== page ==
"If the governor's latest proposal is enacted, that would be a loss of $8 million-$9 million," said School Superintendent Steven Enoch in an e-mail a few days after the meeting. "If the parcel tax fails, that would be an additional loss of $4 million. This on top of the $3 million in cuts this year would be devastating for the district."
At the meeting, Gary Black, assistant superintendent, business, gave a summary showing an $8 million cut in per-student funding, at $300 per each of 27,000 students. His summary included other red ink items, such as the current deficit of $2.6 million, to bring the 2008-09 deficit to $9.9 million.
Black projects a deficit increase to $15.2 million in 2009-10, to $16.4 million in 2010-11, and to $17.5 million in 2011-12.
"I think you're underestimating the cost of increased enrollment," said Board President Greg Marvel.
Black's summary shows an increase in revenue each year due to increased enrollment. Enoch said opening a new school always costs money.
Black's summary also showed "Reserves Available."
"That money will go away," said Trustee Joan Buchanan, referring to the report showing the reserves as available each year, when in fact, the reserves would take a big hit the first year and go away the second year.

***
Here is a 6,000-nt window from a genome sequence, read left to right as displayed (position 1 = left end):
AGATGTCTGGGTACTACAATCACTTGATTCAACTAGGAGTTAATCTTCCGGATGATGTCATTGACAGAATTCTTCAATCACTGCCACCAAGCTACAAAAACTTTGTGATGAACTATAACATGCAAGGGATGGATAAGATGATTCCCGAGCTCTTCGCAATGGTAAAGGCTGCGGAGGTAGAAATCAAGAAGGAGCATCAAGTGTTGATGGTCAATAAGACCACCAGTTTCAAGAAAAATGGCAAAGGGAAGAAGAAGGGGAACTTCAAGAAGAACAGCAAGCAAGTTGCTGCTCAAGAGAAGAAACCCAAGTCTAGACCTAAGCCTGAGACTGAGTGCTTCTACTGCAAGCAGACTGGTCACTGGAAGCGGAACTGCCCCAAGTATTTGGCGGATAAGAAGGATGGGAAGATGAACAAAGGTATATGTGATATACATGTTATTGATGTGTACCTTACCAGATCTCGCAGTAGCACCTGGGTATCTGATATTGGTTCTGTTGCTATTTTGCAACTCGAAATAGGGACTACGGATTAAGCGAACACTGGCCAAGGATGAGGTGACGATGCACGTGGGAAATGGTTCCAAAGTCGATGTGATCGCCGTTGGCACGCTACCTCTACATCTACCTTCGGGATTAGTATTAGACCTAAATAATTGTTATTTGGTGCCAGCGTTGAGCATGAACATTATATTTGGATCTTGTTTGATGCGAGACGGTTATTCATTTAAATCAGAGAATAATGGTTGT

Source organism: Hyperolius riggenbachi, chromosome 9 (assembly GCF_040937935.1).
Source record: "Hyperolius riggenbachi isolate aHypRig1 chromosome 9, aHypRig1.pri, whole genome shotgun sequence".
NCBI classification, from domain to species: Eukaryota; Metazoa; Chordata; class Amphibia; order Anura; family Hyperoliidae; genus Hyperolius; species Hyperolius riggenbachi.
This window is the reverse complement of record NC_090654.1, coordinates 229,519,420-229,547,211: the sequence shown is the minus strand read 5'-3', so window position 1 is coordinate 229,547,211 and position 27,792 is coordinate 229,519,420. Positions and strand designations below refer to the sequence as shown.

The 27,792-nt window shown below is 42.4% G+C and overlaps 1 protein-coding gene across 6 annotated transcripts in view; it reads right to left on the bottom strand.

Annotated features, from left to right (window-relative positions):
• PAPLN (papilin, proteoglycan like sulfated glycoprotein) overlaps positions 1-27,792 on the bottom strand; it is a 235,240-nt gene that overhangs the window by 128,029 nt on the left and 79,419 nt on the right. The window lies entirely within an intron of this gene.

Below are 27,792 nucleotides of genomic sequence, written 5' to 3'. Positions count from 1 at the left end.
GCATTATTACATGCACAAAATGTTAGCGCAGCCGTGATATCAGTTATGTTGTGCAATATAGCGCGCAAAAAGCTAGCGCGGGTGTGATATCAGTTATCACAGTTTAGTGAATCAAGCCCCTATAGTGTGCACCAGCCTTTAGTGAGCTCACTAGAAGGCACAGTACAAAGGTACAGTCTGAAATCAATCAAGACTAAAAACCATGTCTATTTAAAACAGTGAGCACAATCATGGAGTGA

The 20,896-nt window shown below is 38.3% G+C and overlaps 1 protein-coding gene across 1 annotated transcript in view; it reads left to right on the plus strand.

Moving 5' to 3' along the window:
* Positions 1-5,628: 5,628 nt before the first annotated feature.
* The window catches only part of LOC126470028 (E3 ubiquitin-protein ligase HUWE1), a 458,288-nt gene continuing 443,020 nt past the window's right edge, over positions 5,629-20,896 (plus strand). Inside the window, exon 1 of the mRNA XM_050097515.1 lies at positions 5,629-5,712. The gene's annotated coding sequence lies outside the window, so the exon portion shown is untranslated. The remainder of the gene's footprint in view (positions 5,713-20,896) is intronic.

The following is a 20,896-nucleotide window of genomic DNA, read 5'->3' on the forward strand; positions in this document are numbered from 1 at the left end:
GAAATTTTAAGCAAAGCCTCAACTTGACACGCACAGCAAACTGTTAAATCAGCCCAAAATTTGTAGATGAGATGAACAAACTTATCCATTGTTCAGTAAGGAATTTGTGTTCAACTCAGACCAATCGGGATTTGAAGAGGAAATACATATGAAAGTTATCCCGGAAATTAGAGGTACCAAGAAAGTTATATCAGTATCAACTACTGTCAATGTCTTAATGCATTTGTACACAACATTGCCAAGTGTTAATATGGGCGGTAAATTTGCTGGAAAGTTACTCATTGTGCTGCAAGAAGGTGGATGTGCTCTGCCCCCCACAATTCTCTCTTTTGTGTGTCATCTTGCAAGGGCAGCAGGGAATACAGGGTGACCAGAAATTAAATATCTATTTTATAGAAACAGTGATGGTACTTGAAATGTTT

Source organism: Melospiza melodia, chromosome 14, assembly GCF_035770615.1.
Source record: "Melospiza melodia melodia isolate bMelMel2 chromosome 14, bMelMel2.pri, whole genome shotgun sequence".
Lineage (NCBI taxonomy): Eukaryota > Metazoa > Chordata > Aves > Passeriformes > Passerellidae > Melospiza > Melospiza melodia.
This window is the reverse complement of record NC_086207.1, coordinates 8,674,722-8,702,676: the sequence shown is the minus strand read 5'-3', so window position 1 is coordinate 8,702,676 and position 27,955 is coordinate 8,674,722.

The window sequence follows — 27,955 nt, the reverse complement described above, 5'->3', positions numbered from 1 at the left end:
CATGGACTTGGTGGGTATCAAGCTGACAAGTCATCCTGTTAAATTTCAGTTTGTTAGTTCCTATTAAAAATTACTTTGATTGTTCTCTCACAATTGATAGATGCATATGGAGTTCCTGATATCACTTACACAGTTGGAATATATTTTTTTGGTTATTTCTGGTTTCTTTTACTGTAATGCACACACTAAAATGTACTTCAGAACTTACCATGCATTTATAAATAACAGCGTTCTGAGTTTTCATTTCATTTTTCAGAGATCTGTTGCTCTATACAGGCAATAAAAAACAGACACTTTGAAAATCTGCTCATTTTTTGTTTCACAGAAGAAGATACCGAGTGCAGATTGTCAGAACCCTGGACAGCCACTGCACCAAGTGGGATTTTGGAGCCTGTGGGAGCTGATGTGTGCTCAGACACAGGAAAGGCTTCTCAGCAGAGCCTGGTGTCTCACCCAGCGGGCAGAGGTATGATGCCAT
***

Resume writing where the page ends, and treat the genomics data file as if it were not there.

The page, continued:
"My intent at the board meeting was to ensure that we have a clear picture of on-going versus one-time money," she explained later.
In a subsequent summary Nov. 21, Black clarified the available reserves, showing three-quarters of the $13.5 million reserve used in 2008-09 and the remainder in 2009-10. His projection of reserve balances was as follows:
* 2008-09: $3.6 million plus balance (using reserves)
* 2009-10: $11.6 million deficit (using balance of reserves)
* 2010-11: $27.9 million deficit (including previous years)
* 2011-12: $45.3 million deficit (including previous years)
"Mid-year cuts are particularly difficult for school districts because we are a 'people business' and most of our people are under contract and/or in critical positions that cannot be eliminated mid-year," Enoch said after the meeting.
"While we don't yet know how we would address this level of reduced funding, I can assure you that our school district will not be the same and the changes will be quite obvious as we will need to address major service and support levels," wrote Enoch. "It will not be business as usual."
Black said the "worst case scenario," including a $4.2 million deficit for 2009-10, is expected due to the expiration of the parcel tax.
Voters are expected to decide on renewing the parcel tax in May 2009. By June, when the budget is typically worked on, the voters will have spoken and perhaps the governor and legislature will have acted.
The school budget is scheduled to be adopted by July 1.